Some coincidences are significant but not for the ostensible reasons given. There is, for example, a magic trick of recent vintage that nicely illustrates a way in which two people can "cognitively couple" and generate an otherwise hard to explain coincidental merging. As explained in the last paragraph below, it also leads to a proposal for a new biblical hoax.
The card trick was invented about 15 years ago by the physicist Martin Kruskal and can be most easily explained in terms of a deck of cards with all the face cards removed. Imagine two players, Tricked and Trickster. Trickster asks Tricked to pick a secret number - say it's X - between 1 and 10 and goes on to instruct Tricked to watch for the Xth card as Trickster slowly and one by one turns over the cards in a well-shuffled deck. When the Xth card is reached - say it's a Y - it becomes Tricked's new secret number and he is asked to watch for the Yth succeeding card after it, as Trickster continues to slowly turn over the cards one by one. When the Yth succeeding card turns up, its value - say it's Z - becomes Tricked's new secret number, and again he is asked to watch for the Zth card succeeding after it for his new secret number, and so on.
Thus if Tricked first picks 7 as his secret number, he would watch for the 7th card as Trickster slowly turns the cards over. If the 7th card is a 5, his new secret number would become a 5, and he would watch for the 5th card after it. If the 5th card after this is a 10, 10 would become his new secret number and he would watch for the 10th card after it to determine his new secret number. As they near the end of the deck, Trickster turns over a card and announces, "This is your present secret number," and he is almost always correct.
The deck is not marked or ordered, there are no confederates, there is no sleight of hand, and there is no careful observation of Tricked's reactions as he watches the cards being turned over. How does Trickster accomplish this feat? The answer is cute. At the beginning of the trick, Trickster picks his own secret number. He then follows the same instructions he's given to Tricked. If he picked a 3 as his secret number, he watches for the 3rd card and notes its value - say it's a 9 - which becomes his new secret number. He then looks for the 9th card after it - say it's a 4 - and that becomes his new secret number.
Even though there is only one chance in 10 that Trickster's original secret number is the same as Tricked's original secret number, it is reasonable to assume and can be proved that sooner or later their secret numbers will coincide. I.e., if two more or less random sequences of secret numbers between 1 and 10 are selected, sooner or later they will, simply by chance, lead to the same card. Furthermore, from that point on, the secret numbers will be identical since both Tricked and Trickster are using the same rule to generate new secret numbers from old. Thus all Trickster does is wait until he nears the end of the deck and then turn over the card corresponding to his last secret number, confident that by that point it will probably be Tricked's secret number as well.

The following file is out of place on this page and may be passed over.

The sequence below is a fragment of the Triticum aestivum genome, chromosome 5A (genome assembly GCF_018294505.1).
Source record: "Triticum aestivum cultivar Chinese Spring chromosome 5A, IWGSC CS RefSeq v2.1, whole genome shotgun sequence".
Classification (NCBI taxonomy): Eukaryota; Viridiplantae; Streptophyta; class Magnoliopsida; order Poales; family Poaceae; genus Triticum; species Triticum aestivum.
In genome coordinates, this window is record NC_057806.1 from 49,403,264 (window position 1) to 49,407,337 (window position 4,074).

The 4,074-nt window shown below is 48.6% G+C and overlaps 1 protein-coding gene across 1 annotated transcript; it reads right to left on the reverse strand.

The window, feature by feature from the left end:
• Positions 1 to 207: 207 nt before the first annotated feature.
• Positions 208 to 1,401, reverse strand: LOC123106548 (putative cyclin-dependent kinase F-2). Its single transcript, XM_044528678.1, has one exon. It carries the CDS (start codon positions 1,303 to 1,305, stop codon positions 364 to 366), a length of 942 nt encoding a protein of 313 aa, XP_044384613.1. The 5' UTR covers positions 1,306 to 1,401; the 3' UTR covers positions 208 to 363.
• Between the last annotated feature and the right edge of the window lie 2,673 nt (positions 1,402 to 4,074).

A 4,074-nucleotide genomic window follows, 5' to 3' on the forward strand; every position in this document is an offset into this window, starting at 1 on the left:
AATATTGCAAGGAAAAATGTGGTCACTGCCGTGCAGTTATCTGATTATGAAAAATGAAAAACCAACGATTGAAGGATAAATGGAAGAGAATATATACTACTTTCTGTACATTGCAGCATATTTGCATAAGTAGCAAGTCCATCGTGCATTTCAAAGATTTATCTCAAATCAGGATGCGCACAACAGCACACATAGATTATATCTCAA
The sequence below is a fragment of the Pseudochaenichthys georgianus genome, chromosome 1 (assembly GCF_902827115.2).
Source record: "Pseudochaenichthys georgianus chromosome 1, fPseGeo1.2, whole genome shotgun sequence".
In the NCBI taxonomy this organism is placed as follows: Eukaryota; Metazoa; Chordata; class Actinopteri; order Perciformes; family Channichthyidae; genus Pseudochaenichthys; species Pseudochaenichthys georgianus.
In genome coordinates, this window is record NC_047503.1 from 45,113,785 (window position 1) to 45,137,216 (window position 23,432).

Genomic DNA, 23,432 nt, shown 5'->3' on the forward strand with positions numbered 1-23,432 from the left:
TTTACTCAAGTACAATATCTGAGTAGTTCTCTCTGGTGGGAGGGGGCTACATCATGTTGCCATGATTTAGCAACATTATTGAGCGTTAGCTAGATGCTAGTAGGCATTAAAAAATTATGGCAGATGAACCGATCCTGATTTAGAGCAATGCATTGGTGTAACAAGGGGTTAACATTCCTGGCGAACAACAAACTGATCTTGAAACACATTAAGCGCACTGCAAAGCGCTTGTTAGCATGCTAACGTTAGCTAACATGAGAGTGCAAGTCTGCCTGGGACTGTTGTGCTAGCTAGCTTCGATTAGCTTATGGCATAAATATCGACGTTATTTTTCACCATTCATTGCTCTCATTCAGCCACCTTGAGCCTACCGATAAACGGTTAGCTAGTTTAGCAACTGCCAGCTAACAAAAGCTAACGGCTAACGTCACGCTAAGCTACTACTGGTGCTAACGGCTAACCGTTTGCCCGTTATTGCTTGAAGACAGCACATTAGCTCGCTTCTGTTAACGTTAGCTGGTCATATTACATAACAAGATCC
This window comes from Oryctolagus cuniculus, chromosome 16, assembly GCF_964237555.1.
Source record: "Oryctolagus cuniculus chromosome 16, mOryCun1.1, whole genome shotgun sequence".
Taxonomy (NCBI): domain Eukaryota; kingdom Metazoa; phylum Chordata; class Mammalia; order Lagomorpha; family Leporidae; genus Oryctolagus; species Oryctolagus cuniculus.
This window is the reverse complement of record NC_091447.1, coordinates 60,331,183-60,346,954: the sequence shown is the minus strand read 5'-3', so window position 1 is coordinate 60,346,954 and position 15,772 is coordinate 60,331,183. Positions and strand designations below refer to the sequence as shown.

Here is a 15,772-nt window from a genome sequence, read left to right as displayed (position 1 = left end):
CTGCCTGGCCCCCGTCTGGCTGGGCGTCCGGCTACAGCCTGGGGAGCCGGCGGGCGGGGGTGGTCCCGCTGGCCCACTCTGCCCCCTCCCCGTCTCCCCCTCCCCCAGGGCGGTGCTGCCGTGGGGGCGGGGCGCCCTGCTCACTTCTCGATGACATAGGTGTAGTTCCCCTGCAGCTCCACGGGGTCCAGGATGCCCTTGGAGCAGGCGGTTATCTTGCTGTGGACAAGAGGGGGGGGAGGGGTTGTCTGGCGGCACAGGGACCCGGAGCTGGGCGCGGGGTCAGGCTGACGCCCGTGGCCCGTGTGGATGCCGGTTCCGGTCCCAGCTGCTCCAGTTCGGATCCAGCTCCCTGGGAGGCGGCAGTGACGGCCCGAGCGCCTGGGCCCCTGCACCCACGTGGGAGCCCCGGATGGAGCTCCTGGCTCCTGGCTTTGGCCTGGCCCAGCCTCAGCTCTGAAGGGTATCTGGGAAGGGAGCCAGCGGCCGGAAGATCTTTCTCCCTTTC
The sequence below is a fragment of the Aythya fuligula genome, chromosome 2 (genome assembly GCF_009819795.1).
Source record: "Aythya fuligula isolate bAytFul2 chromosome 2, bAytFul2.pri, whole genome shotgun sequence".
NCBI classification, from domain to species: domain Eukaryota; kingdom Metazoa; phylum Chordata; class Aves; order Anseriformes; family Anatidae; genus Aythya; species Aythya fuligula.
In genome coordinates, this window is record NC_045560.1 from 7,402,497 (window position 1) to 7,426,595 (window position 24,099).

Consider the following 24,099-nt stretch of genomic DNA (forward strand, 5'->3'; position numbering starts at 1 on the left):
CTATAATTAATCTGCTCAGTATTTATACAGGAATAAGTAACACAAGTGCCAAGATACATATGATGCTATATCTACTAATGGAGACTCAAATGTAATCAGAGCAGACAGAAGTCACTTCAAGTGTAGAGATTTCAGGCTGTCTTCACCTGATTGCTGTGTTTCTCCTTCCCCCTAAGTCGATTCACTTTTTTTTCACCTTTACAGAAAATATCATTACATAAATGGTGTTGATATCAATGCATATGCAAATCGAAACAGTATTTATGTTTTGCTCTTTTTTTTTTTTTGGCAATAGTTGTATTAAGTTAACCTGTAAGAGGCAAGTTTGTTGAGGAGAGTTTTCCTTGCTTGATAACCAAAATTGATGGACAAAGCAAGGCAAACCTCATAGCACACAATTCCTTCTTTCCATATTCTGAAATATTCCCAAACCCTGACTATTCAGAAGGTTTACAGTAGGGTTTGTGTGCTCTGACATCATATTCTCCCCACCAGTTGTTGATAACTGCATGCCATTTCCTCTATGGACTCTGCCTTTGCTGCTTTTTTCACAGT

Aside from the pleasures of understanding it, does this trick have any real-world analogues? Note that the trick works just as well if there is more than one Tricked person or even if there is no Trickster at all (as long as the cards are turned over one by one by someone). If there are a large number of people and each picks his or her own initial secret number and generates a new one from the old one in accordance with the procedure above, all of them will eventually have the same secret number and thereafter will move in lockstep.
If we now allow people's new secret number to be determined in a more complicated way from several of its predecessor secret numbers instead of just from its immediate predecessor, and if we change the scenario from turning cards over one by one to some other sequential and numerical activity such as the lottery or the stock market, we see the potential for lockstep behavior on a large scale to develop naturally. If, for example, there are many investors who use the same computer software, i.e., the same rules for determining when to buy or sell, it is conceivable that some attenuated variant of the above might result whatever the investors' initial positions.
I THUS PROPOSE THE FOLLOWING RELIGIOUS HOAX. Consider a holy book with the compelling property that no matter what word from the early part of the book is chosen, the following procedure always leads to the same climactic and especially sacred word: Begin with whatever word you like; count the letters in it; say this number is X; proceed forward X words to another word; count the letters in it; say this number is Y; proceed forward Y words to another word; count the letters in it; say this number is Z; iterate this procedure until the climactic and especially sacred word is reached. It's not too hard to imagine frenzied checking of this procedure using word after word from the early part of the holy book and the increasing certainty that divine inspiration is the only explanation for the phenomenon. If the generating rule were more complicated than the simple one above, the effect would be even more mysterious.
Martin Gardner was gracious enough to provide a blurb for Once Upon a Number and was inspired by the excerpt above to come up with an elegant illustration of the recipe in the August, 1998 issue of Scientific American.
Also in Once Upon a Number is a discussion of Michael Drosnin's book, The Bible Code, whose claims are clarified by a discussion of a lesser-known recent discovery that has been suppressed by President Clinton's lawyers. Imbedded within the U.S. Constitution is a so-called equidistant letter sequence foretelling the Lewinsky sex scandals!Back to Paulos Home Page